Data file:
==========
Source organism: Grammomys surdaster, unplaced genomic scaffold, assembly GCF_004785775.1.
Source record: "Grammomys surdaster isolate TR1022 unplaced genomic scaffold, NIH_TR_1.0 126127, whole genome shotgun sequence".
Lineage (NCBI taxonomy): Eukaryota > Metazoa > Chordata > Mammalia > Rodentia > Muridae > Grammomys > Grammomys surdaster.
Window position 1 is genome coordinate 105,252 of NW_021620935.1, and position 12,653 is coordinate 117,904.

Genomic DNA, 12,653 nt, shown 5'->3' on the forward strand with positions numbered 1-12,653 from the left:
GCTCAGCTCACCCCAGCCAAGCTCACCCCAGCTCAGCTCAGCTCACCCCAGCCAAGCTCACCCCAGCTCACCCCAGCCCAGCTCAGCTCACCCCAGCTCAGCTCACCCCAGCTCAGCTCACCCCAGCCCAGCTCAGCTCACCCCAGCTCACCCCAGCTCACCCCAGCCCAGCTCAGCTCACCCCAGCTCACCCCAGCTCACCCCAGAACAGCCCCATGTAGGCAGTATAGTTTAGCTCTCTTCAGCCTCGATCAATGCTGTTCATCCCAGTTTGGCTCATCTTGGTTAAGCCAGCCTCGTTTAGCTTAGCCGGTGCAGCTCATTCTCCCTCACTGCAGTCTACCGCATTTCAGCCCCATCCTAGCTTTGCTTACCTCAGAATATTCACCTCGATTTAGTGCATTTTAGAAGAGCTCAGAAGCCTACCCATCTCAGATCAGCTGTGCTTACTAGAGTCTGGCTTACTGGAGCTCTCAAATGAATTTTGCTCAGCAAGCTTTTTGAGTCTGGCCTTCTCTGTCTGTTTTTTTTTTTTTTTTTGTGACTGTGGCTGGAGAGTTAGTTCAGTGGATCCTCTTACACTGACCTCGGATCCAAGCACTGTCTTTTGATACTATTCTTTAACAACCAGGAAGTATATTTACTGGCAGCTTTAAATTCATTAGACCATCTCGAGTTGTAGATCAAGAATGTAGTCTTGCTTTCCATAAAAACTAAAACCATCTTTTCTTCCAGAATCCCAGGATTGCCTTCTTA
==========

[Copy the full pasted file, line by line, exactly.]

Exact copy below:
Source organism: Grammomys surdaster, unplaced genomic scaffold, assembly GCF_004785775.1.
Source record: "Grammomys surdaster isolate TR1022 unplaced genomic scaffold, NIH_TR_1.0 126127, whole genome shotgun sequence".
Lineage (NCBI taxonomy): Eukaryota > Metazoa > Chordata > Mammalia > Rodentia > Muridae > Grammomys > Grammomys surdaster.
Window position 1 is genome coordinate 105,252 of NW_021620935.1, and position 12,653 is coordinate 117,904.

Genomic DNA, 12,653 nt, shown 5'->3' on the forward strand with positions numbered 1-12,653 from the left:
GCTCAGCTCACCCCAGCCAAGCTCACCCCAGCTCAGCTCAGCTCACCCCAGCCAAGCTCACCCCAGCTCACCCCAGCCCAGCTCAGCTCACCCCAGCTCAGCTCACCCCAGCTCAGCTCACCCCAGCCCAGCTCAGCTCACCCCAGCTCACCCCAGCTCACCCCAGCCCAGCTCAGCTCACCCCAGCTCACCCCAGCTCACCCCAGAACAGCCCCATGTAGGCAGTATAGTTTAGCTCTCTTCAGCCTCGATCAATGCTGTTCATCCCAGTTTGGCTCATCTTGGTTAAGCCAGCCTCGTTTAGCTTAGCCGGTGCAGCTCATTCTCCCTCACTGCAGTCTACCGCATTTCAGCCCCATCCTAGCTTTGCTTACCTCAGAATATTCACCTCGATTTAGTGCATTTTAGAAGAGCTCAGAAGCCTACCCATCTCAGATCAGCTGTGCTTACTAGAGTCTGGCTTACTGGAGCTCTCAAATGAATTTTGCTCAGCAAGCTTTTTGAGTCTGGCCTTCTCTGTCTGTTTTTTTTTTTTTTTTTGTGACTGTGGCTGGAGAGTTAGTTCAGTGGATCCTCTTACACTGACCTCGGATCCAAGCACTGTCTTTTGATACTATTCTTTAACAACCAGGAAGTATATTTACTGGCAGCTTTAAATTCATTAGACCATCTCGAGTTGTAGATCAAGAATGTAGTCTTGCTTTCCATAAAAACTAAAACCATCTTTTCTTCCAGAATCCCAGGATTGCCTTCTTA